“That being said, every customer has different needs. That’s why you see produce merchandised in different ways.”
Ohio-grown products are fueling sales, Mullins said.
“Supporting local produce is extremely important to today’s retailers,” she said.
“As customers demand more information about where their food comes from and their desire to have it come from close to home, my members respond by providing as much locally sourced products as possible.”
Chains dominate the retail landscape in Ohio, but there’s still room for independent grocers, Mullins said.
“There will always be a place for independent grocers, and Ohio is very blessed with a large population of independently owned stores,” she said.
“That being said, those that are surviving are doing so by meeting the needs of their customers — by way of personal customer service, clean, well-lit stores, a strong produce department (as well as the other perimeter departments) and providing an enjoyable shopping experience.”
Columbus-based fresh-cut processor and distributor DNO Inc. works to serve smaller regional players among its retail customer base, said Alex DiNovo, president and chief operating officer.
“We do find success working with smaller regional players that are willing to try new exciting things,” he said.
“Everybody’s looking at how they can differentiate themselves.”
Organic fruits and vegetables occupy only a niche — but an important one — in Ohio, Mullins said.
“Most grocery stores do offer an organic produce section,” she said. “With today’s emphasis on health and wellness, many customers lean toward organic produce.”
There seems to be some confusion between the organic and homegrown categories, Mullins said.
“In my opinion, the labels of organic and local are becoming a bit slurred,” she said.
“The average customer may consider a local product to be organic — which may indeed be true, but not necessarily.”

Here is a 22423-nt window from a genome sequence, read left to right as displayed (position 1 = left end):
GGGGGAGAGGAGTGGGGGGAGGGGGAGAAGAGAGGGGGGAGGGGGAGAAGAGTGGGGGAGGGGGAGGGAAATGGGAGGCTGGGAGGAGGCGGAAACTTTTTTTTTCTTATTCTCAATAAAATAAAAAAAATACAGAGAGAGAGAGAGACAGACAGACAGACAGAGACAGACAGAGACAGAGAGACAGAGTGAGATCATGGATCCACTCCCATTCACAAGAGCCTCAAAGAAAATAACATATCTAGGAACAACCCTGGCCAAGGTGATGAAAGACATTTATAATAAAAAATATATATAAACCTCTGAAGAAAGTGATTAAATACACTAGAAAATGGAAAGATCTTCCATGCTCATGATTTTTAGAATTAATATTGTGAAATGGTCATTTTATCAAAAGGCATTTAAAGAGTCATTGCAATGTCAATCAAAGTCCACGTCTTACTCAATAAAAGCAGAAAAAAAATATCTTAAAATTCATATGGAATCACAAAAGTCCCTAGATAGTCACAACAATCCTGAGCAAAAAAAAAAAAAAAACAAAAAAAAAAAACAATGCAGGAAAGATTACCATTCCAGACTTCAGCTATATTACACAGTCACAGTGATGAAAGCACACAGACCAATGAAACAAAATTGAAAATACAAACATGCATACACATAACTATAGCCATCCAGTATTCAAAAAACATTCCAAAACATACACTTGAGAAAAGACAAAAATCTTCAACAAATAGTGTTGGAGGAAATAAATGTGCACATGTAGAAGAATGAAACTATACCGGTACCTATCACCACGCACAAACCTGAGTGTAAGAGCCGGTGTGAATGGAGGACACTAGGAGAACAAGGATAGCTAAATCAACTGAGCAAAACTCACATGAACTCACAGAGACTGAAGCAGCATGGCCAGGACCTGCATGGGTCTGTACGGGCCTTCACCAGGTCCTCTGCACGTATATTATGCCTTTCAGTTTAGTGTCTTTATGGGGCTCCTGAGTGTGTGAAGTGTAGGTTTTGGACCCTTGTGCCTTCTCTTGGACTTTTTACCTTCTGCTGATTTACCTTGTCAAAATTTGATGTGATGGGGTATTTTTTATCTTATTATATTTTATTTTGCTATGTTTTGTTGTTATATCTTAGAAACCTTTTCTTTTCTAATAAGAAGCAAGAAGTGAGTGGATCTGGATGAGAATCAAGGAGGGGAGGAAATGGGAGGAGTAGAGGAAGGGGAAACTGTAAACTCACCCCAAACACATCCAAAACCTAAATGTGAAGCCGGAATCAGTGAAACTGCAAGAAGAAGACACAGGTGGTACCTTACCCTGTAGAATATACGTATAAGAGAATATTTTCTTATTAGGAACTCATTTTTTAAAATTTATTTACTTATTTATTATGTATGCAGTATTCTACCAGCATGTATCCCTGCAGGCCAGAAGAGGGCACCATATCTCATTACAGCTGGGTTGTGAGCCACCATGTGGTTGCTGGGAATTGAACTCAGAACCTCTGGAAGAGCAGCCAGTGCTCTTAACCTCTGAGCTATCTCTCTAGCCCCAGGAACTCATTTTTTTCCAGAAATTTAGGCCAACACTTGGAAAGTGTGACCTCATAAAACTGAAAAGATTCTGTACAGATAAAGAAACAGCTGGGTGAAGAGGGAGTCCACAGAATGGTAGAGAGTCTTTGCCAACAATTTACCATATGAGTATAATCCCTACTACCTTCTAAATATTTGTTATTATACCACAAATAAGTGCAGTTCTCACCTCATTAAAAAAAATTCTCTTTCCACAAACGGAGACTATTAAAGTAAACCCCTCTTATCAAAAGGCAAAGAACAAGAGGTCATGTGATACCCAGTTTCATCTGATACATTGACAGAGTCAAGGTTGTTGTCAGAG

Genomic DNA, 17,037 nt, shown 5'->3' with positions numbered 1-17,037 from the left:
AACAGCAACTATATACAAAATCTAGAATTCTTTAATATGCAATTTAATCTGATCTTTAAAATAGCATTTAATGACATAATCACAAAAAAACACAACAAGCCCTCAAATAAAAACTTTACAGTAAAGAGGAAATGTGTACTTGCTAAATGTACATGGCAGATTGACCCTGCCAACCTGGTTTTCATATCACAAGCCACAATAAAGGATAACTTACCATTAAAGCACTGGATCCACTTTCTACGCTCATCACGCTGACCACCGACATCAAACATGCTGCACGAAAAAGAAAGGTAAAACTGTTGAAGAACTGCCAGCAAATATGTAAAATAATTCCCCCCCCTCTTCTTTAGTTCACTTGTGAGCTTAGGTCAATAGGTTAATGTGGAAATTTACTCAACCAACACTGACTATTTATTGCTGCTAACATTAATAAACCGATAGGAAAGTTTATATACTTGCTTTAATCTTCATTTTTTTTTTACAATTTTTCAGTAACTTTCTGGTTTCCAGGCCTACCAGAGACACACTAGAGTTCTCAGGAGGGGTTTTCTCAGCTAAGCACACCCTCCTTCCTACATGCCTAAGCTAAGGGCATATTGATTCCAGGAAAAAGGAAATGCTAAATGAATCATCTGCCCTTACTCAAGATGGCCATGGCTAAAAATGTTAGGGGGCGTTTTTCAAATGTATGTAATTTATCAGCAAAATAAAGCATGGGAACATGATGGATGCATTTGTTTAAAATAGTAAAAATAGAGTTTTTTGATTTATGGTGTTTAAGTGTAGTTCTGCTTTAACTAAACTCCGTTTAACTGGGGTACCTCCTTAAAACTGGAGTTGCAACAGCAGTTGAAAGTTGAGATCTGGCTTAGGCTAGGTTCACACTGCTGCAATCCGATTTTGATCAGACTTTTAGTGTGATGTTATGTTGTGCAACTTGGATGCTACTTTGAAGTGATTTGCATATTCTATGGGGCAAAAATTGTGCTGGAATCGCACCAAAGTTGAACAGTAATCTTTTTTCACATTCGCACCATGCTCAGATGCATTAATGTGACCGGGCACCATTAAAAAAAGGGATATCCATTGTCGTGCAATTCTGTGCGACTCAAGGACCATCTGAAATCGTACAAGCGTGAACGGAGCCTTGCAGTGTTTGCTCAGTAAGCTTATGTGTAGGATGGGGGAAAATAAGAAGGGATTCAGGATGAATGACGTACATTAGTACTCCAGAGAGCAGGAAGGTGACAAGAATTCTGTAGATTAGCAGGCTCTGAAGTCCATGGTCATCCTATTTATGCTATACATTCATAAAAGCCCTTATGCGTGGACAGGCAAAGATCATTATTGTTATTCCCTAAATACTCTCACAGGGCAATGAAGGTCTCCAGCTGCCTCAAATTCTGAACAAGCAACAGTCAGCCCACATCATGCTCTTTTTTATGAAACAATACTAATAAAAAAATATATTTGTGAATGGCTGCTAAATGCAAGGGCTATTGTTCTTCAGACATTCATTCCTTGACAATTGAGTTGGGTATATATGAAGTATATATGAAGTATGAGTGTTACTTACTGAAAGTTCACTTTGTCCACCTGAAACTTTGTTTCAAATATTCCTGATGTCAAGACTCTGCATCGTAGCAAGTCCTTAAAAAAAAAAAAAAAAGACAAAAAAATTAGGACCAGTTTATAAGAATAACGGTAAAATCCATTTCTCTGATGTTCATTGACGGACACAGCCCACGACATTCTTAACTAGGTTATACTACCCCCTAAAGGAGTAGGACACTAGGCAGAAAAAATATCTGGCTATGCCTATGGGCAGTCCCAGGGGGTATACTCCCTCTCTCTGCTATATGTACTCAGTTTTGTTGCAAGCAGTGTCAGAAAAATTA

Organics’ support has prompted DNO Inc. to start an organic program.
“For our business, it’s all about what’s something new and unique we can offer to the marketplace, whether it’s foodservice or retail — how can we offer something different?” DiNovo said.
DNO now can offer organic items for foodservice applications, as well as retail customers, DiNovo said.
“We’re looking to really lead new product innovations, so organic offers a bit of niche that others might not do,” he said.
In a state that features major cities such as Cleveland, Columbus and Cincinnati, foodservice opportunities abound for produce suppliers, said John Barker, president and CEO of the Columbus-based Ohio Restaurant Association.
“All of the larger and mid-sized markets in Ohio feature a range of restaurant styles and great culinary innovation,” he said.
“It’s fun to see the proliferation of chili in Cincinnati, hamburgers in Columbus — including the veggie burger from White Castle — and outstanding ethnic foods in Cleveland and Toledo. Towns with robust college populations, such as Bowling Green, Athens, Youngstown, Kent and Oxford cater to young consumers with on-trend fast-casual restaurants.”
Young adults are sustaining a vibrant restaurant scene in the cities, and that drives produce sales in foodservice, Sirna said.
“I truly feel the millennials are in the foodie category,” he said.
“Independent restaurants continue to open. People continue to eat healthier which fits right in to driving produce sales. This also increases retail sales for those who buy fresh.”